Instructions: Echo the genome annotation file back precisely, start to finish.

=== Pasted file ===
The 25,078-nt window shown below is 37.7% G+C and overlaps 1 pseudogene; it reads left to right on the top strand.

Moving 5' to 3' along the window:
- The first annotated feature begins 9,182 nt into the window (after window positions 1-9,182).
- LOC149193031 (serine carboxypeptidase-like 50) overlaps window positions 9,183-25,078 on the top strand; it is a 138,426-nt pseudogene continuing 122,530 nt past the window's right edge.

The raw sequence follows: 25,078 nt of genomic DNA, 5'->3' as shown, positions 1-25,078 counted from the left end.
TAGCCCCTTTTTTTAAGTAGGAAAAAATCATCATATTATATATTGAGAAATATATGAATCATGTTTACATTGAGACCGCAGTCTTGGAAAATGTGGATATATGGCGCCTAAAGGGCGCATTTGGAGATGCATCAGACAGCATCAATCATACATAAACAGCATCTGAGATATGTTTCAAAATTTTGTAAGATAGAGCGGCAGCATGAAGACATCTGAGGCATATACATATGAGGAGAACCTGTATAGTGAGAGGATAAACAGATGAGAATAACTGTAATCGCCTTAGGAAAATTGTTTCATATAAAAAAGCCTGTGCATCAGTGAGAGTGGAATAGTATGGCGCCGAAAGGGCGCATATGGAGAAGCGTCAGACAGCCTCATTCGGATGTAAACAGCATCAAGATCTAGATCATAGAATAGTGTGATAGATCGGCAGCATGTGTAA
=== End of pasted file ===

The 25,078-nt window shown below is 37.7% G+C and overlaps 1 pseudogene; it reads left to right on the top strand.

Moving 5' to 3' along the window:
- The first annotated feature begins 9,182 nt into the window (after window positions 1-9,182).
- LOC149193031 (serine carboxypeptidase-like 50) overlaps window positions 9,183-25,078 on the top strand; it is a 138,426-nt pseudogene continuing 122,530 nt past the window's right edge.

The raw sequence follows: 25,078 nt of genomic DNA, 5'->3' as shown, positions 1-25,078 counted from the left end.
TAGCCCCTTTTTTTAAGTAGGAAAAAATCATCATATTATATATTGAGAAATATATGAATCATGTTTACATTGAGACCGCAGTCTTGGAAAATGTGGATATATGGCGCCTAAAGGGCGCATTTGGAGATGCATCAGACAGCATCAATCATACATAAACAGCATCTGAGATATGTTTCAAAATTTTGTAAGATAGAGCGGCAGCATGAAGACATCTGAGGCATATACATATGAGGAGAACCTGTATAGTGAGAGGATAAACAGATGAGAATAACTGTAATCGCCTTAGGAAAATTGTTTCATATAAAAAAGCCTGTGCATCAGTGAGAGTGGAATAGTATGGCGCCGAAAGGGCGCATATGGAGAAGCGTCAGACAGCCTCATTCGGATGTAAACAGCATCAAGATCTAGATCATAGAATAGTGTGATAGATCGGCAGCATGTGTAA